July 28, 2014
Just over a dozen Chicago neighborhoods and south suburban towns could see up to 16 more Amtrak trains a day blocking traffic at grade crossings under a proposal to run higher speed trains of up to 110 mph from Chicago to Joliet.
State officials also will be weighing whether to buy property — and possibly even homes — if they decide to add a third track to the enhanced Chicago-to-Joliet segment.
Illinois Department of Transportation officials and their consultants Monday began a series of briefings on an estimated $1.5 billion plan for the 40-mile Chicago-to-Joliet leg of a 281-mile, higher-speed Amtrak rail corridor from Chicago to St. Louis. Input was invited.
Although projections are sketchy at this point, the enhancements should reduce by 5 to 30 minutes the current Amtrak trip of 50 to 75 minutes between Chicago and Joliet, depending on the train taken, IDOT officials said. On-time Amtrak performance which averaged 76.5 percent in the last year on that leg also should rise, they said.
And, state officials said, improvement on that segment — due by 2019 at the earliest — should shrink the total 5 1/2- hour Chicago-St. Louis trip to even less than the 4 1/2 hours now envisioned.
To do so, trains would run through most segments of track at up to 110 mph — if possible — instead of the current 79 mph maximum. True high-speed rail service of 220 mph would be even more costly and is a distant goal at the moment.
The current proposal involves switching most of Amtrak’s Chicago-to-Joliet trains from tracks now mostly owned by Canadian National Railway that have about 20 grade crossings to tracks farther east now owned mostly by Metra that currently have 35 grade crossings.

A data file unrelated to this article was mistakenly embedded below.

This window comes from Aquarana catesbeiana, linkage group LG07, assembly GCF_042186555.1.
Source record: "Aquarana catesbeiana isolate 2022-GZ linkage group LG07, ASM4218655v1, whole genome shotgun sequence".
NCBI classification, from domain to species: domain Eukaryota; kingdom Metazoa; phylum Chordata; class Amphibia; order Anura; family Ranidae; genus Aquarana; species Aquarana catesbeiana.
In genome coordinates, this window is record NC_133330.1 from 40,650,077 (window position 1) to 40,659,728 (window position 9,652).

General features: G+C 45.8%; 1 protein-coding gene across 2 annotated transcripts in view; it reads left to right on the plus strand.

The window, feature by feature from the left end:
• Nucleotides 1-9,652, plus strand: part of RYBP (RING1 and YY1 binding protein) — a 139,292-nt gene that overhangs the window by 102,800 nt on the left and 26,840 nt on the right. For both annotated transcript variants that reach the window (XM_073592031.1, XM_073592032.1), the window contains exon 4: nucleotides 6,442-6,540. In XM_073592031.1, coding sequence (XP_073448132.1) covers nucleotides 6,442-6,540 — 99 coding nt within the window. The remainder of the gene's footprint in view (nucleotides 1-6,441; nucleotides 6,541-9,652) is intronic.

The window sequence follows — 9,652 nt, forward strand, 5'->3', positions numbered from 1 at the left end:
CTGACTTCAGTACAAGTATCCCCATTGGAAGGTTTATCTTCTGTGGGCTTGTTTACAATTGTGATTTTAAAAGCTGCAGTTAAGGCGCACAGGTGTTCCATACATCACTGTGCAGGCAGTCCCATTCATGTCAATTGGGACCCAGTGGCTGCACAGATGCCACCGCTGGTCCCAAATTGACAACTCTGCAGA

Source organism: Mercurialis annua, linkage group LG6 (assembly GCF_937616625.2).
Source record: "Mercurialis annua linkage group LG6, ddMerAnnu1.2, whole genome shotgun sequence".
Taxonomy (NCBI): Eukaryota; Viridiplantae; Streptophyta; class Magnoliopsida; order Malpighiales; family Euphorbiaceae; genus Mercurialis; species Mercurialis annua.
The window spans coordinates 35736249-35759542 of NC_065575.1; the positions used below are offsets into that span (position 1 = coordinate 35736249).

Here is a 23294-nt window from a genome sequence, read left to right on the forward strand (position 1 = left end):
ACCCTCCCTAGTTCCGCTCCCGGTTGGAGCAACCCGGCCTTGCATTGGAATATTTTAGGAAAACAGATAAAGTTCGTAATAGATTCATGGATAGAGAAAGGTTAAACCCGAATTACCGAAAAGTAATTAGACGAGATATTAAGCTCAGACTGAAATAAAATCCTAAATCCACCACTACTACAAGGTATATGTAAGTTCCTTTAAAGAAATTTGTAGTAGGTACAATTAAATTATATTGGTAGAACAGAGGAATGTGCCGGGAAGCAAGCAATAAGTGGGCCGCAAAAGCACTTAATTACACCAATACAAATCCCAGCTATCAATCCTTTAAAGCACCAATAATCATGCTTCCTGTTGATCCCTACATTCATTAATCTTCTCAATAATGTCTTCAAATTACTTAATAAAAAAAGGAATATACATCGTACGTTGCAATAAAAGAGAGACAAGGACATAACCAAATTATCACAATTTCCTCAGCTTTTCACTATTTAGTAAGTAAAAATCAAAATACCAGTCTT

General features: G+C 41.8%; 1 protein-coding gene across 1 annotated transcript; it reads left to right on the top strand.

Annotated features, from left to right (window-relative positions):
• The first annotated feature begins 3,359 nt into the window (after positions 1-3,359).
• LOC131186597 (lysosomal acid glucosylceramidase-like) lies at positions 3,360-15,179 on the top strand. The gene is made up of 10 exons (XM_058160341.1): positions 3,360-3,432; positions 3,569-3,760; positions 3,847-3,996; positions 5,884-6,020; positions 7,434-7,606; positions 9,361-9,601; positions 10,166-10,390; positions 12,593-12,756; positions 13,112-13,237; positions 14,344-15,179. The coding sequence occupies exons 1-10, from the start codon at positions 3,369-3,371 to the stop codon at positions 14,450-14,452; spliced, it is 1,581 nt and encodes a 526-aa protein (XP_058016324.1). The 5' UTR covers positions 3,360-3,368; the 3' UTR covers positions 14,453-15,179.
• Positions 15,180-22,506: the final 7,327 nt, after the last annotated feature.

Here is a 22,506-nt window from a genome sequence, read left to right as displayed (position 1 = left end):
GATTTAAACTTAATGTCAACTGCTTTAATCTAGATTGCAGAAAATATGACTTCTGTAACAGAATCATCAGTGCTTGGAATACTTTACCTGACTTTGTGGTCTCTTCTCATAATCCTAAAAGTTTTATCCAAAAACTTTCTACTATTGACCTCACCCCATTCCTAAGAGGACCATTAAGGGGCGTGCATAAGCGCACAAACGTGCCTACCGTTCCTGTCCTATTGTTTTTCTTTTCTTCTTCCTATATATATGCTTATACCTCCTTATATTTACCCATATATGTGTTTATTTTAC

That means communities holding any of those 35 grade crossings will see up to 16 new Amtrak trains a day rumbling through their neighborhoods at far higher speeds in addition to the current 65 Metra Rock Island passenger trains and nearly a half-dozen freight trains that now use those Metra tracks daily.
The 13 communities and suburbs affected include the Near South Side, Washington Heights, Beverly, Morgan Park, Blue Island, Tinley Park, Mokena and New Lennox.
IDOT will be including some kind of grade crossing enhancement to run faster trains through those communities, officials said. The most expensive of those would involve building a bridge so cars could travel above or below train tracks and not be held up at grade crossings. Other options include beefing up crossing gates or signaling systems.
On the positive side, communities along the Canadian National tracks will see as few as two Amtrak trains at their grade crossings everyday, instead of the current 10.
Also under consideration is adding a third track to portions of the Chicago-Joliet leg. That would involve garnering 25 to 50 additional feet alongside existing track — meaning the state might have to buy property, or possibly even homes, to do so, state consultants said.